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1 May 2014: global downstream news

Hydrocarbon Engineering,


Petrobras has said that it will not sell the refinery it owns on Okinawa Island, Japan this year. Brazilian owned plant has a processing capacity of 100 000 bpd and its sale is still however part of the company’s divestment plan.


Local residents of Launglon Township in the Taninthayi region of Myanmar staged a protest on 29 April against the construction of an oil refinery in the area. The proposed 5 million tap facility will be a joint venture between Union of Myanmar Economic Holding Ltd, Htoo Trading Ltd and GTZR of China.


The Nigerian Joint Task Force (JTF) has announced that it has destroyed 9 illegal refineries and impounded a barge which is full of suspected stolen crude in multiple raids. The raids were carried our over the last 10 days and all involved have been handed over to the prosecuting agency for further investigation.


Orpic was part of a signing ceremony with a consortium of 21 international and national financial institutions on 29 April. At the ceremony signings were made for a US$ 2.8 billion loan to finance 65% of the Sohar Refinery Improvement Project.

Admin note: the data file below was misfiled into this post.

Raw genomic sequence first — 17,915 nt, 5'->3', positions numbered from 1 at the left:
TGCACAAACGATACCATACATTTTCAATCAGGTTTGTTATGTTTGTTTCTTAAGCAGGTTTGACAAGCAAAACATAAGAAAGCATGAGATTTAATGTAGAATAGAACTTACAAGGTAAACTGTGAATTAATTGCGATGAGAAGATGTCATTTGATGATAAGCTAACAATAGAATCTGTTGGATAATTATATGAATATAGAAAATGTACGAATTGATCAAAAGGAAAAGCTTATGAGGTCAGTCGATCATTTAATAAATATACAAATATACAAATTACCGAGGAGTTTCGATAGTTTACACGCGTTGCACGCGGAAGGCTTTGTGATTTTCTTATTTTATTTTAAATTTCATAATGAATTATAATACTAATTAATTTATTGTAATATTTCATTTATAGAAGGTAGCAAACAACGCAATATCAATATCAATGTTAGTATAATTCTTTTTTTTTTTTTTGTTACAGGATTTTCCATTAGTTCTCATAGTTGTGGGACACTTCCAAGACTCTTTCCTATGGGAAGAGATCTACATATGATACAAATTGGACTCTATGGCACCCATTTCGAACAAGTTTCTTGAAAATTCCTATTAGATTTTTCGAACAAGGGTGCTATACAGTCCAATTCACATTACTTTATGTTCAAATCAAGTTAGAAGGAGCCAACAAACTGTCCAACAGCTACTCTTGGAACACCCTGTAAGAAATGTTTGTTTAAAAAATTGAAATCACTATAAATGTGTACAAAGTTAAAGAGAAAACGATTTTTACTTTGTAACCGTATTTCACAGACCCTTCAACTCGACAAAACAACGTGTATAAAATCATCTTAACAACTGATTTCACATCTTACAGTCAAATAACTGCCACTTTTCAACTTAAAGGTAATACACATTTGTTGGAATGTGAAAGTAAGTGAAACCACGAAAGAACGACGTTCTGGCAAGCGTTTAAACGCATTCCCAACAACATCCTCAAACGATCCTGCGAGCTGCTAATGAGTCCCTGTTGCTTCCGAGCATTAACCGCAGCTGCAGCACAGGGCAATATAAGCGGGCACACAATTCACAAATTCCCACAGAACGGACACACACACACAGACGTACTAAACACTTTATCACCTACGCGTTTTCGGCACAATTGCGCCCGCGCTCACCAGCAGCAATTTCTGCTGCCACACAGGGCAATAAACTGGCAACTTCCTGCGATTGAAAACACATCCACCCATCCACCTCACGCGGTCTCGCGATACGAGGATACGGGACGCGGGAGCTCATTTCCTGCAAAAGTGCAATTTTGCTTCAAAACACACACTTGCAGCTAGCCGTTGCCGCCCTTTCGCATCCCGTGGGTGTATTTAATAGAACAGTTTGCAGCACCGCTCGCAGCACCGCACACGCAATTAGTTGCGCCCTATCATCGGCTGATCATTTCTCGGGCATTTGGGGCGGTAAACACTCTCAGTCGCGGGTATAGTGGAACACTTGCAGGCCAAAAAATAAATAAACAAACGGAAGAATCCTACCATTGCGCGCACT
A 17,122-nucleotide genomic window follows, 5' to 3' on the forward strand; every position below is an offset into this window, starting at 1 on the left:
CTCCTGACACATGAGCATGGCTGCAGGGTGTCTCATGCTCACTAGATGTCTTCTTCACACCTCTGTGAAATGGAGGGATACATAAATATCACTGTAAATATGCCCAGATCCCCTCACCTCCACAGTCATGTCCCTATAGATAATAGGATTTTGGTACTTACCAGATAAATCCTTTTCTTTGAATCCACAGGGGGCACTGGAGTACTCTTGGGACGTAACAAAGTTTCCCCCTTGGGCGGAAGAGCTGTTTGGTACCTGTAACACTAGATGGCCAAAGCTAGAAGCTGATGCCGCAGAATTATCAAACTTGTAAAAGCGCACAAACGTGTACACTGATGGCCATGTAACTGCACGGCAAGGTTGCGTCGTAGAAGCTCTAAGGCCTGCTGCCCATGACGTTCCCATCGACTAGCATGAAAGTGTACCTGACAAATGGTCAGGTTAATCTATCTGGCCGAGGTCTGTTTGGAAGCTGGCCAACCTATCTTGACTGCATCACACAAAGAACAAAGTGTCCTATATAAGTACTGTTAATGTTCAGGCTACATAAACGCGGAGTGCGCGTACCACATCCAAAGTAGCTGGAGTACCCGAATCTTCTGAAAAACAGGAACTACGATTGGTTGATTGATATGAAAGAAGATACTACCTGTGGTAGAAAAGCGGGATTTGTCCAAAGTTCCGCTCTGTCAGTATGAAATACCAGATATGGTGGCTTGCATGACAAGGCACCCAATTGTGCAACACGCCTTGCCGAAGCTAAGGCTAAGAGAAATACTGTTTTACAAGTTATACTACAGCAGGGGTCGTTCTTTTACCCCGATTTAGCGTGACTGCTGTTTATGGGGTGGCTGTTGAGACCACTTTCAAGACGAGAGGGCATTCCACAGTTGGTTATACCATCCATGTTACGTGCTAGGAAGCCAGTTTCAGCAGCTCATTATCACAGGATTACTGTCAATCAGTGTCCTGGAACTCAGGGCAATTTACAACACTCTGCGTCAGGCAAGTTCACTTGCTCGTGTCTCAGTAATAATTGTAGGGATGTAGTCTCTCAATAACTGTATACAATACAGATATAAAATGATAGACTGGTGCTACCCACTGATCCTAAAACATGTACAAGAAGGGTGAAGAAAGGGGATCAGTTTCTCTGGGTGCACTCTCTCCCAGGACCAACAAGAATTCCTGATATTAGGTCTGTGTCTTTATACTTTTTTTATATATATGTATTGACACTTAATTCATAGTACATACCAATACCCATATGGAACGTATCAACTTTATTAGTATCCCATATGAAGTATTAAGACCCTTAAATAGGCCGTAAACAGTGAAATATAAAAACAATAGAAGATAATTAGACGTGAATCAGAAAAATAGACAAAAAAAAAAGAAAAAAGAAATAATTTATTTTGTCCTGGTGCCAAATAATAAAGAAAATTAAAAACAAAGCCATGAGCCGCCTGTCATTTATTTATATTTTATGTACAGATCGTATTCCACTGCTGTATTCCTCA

PBF Energy has announced intentions to add crude by rail offloading facilities at the Toledo refinery, Ohio. The company wants to unload 160 000 bpd to increase crude sourcing flexibility throughout the company’s three refineries and this is part of that plan.

Global Partners LP has announced that it will voluntarily begin requiring compliance with CPC-1232 rail car design standards for all crude oil unit trains arriving at its East and West Coast terminals. The program will be phased in at Global’s crude by rail receiving facilities in Albany, NY and Clatskanie, Ore. Starting 1 June 2014.

Williams Partners has brought back into service two cryogenic processing trains that were shut down last week when a fire occurred at TXP-3, one of the five processing trains at the plant in Wyoming. The two units are now back in service, TXP-1 and TXP-2, have a combined design processing capacity of 395 million ft3/d of gas.

Edited from various sources by Claira Lloyd

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